The Eastern Chipmunk


An alert Eastern Chipmunk sitting on a log, bottom left

It was the afternoon on an early autumn day, and I was walking in a primarily deciduous forest. Although the heat of the summer sun had not yet been replaced by winter’s chill, the leafy, light green treetops of the forest shaded me away from the direct sunlight. Besides trees, in this forest grew shrubs and bushes at hip level or higher. The ones I could identify included laurel bushes and thorn bushes. From the pale brown dirt of the ground grew moss and a variety of mushrooms here and there. 

I decided to sit for a little while, so I rested my bike on the ground and seated myself on the trunk of a fallen tree. Although I sat peacefully at the time, fauna moved energetically all around me: squirrels and chipmunks foraged through the leaf litter; spiders spun webs as flying insects like flies and gnats tried to avoid them; true frogs jumped at the first sign of danger; songbirds and alike chirped and sang their songs up above; and deer grazed on plant matter. 

As I sat there, I noticed a rather curious sound: chirping.

Initially, when I heard these sounds, I assumed they were that of birds, but upon closer observation, I found out that they were not that of birds, but in fact, that of chipmunks. In between scurrying around the forest floor, foraging for food, the chipmunk paused and chirped. These generally high-pitched chirps were repeated at frequent intervals but tended to slightly slow a bit (in their frequency) as the chipmunks carried on chirping. Sometimes, when one chipmunk chirped, another one chirped too- and at similar time intervals at that! 

Whilst I observed a nearby chipmunk chirping with binoculars, I noticed that its cheeks were rapidly inflating and deflating, and its tail slightly twitched each time it made the peculiar noise. I’ve noticed that the chipmunk seemed to have preferred to chirp like this (as in, in this frequency and tone) when on a piece of wood rather than on the ground. I observed that, when rapidly moving away from something that is perceived to be potentially hazardous, the chipmunk would also chirp.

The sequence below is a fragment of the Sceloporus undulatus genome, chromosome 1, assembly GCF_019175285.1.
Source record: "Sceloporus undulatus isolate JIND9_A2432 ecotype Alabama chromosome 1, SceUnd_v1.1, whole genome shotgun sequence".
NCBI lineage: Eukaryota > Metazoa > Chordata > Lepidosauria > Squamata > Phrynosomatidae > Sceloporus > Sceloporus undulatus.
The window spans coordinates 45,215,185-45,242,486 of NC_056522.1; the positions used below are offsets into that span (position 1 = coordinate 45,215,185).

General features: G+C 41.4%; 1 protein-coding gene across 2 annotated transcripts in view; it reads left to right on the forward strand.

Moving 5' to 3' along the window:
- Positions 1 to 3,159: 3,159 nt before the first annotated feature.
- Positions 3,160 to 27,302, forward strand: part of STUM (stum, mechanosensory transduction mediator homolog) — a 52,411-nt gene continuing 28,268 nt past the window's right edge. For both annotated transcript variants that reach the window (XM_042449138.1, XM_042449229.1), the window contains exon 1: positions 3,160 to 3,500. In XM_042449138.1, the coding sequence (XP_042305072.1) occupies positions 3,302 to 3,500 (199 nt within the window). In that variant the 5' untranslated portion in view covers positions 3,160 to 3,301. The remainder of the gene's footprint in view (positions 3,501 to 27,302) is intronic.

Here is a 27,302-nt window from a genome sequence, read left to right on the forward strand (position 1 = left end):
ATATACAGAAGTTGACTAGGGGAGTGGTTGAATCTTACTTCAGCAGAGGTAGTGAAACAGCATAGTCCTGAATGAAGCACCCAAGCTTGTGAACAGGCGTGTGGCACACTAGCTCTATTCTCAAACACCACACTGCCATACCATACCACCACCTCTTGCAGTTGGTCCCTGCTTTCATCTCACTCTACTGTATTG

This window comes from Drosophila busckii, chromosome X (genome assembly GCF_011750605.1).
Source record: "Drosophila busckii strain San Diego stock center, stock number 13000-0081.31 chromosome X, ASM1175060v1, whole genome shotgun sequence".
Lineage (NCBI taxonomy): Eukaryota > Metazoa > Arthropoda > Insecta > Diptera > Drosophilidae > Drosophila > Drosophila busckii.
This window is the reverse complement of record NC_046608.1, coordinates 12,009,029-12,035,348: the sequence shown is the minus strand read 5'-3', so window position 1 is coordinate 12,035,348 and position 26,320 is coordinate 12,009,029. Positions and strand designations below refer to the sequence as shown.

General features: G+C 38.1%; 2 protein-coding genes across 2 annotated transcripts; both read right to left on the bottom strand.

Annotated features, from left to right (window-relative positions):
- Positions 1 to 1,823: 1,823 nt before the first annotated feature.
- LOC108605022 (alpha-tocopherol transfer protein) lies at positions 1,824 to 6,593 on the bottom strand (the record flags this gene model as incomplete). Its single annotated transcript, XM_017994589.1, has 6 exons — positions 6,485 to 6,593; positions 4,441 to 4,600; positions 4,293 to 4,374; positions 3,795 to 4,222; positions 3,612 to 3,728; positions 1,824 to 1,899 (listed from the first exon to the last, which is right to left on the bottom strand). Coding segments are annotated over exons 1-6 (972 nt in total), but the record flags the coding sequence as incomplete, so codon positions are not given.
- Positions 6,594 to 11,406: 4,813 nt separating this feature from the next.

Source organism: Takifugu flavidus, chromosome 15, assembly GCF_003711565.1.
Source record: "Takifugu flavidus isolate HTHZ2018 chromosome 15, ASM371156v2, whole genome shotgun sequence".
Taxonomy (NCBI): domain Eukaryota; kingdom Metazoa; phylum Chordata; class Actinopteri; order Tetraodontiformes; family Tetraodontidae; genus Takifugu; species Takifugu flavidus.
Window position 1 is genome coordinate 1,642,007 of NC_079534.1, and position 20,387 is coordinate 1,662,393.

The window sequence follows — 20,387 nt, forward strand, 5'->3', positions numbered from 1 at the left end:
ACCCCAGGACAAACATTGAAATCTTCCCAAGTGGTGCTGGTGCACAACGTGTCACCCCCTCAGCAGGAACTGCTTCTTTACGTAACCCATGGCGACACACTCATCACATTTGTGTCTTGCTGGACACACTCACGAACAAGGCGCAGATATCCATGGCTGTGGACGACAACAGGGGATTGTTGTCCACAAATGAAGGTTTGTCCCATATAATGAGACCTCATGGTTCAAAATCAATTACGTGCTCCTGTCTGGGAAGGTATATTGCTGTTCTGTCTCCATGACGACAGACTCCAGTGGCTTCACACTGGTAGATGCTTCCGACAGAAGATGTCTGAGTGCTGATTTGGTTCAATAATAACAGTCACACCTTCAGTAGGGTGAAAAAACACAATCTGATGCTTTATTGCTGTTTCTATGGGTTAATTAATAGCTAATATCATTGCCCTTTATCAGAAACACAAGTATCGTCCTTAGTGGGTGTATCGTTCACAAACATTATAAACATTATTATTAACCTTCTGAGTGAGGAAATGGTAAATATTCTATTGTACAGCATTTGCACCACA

However, in instances like these, the sounds would be more rapid in their frequency and higher in their pitch. The chipmunk I observed didn’t chirp when foraging or when hiding; from my observation, I supposed that chipmunks don’t chirp often when foraging or hiding, chirp rapidly when running away, and prefer to communicate with others through chirps in similar intervals. These conclusions may only really pertain to the Eastern Chipmunk (Tamias Striatus).

The Eastern Chipmunk is a small, squirrel-like rodent found in the primarily temperate climates of the eastern United States. This species has a small, somewhat bushy tail and black, round eyes. In general, it is golden brown in color, with its top being a darker shade and its underside being a lighter shade. On either side of its body is a white stripe with a black stripe above and below the white stripe; the stripe continues on either side of its body lengthwise, with a similarly colored but shorter 3-striped pattern occurring around the eyes on either side of its head running lengthwise, too. It has four limbs with hand-like paws; there are four ‘fingers’ on its front and five on its hind. It has tiny rounded semicircle-shaped ears on the top of either side of its head. It has strong front teeth (like a lot of rodents) and noticeable cheek pouches. The cheek pouches are especially noticeable when they protrude from their original places due to food being stored within. Although it can climb trees, the chipmunk doesn’t do so often unless it has a burrow inside the tree. The Eastern Chipmunks of New Jersey often shelter in small burrows in the ground. They tend to scurry around with their thin, somewhat bushy tail sticking up in the air. During most of the year, the Eastern Chipmunk doesn’t appear to be a social animal, somewhat often seen competing with others of the same species for areas in which to find food. Its tail greatly helps it balance.

Among the most energetic and lively animals from which I saw around me at that time was the Eastern Chipmunk. It was quite curious, too– when I sat real still, it cautiously scurried closer and closer to me in order to observe me. A few blinks sometimes made it turn around and scamper away back into the cover of the laurel bushes. I observed it as it foraged among the leaf litter for food, retrieving the bounty back into its subterranean burrow, the entrance of which was under a fallen stick. The chipmunk did this repeatedly, pausing once on top of a fallen branch to chirp at/to its neighbors, who chirped back. As the day continued, the sun lowered from its former position in the sky. At about this time, the chipmunk seemed to quiet down, slowing its activity. At this point, I decided to carry on. So I picked up my bike and carried on walking through the forest.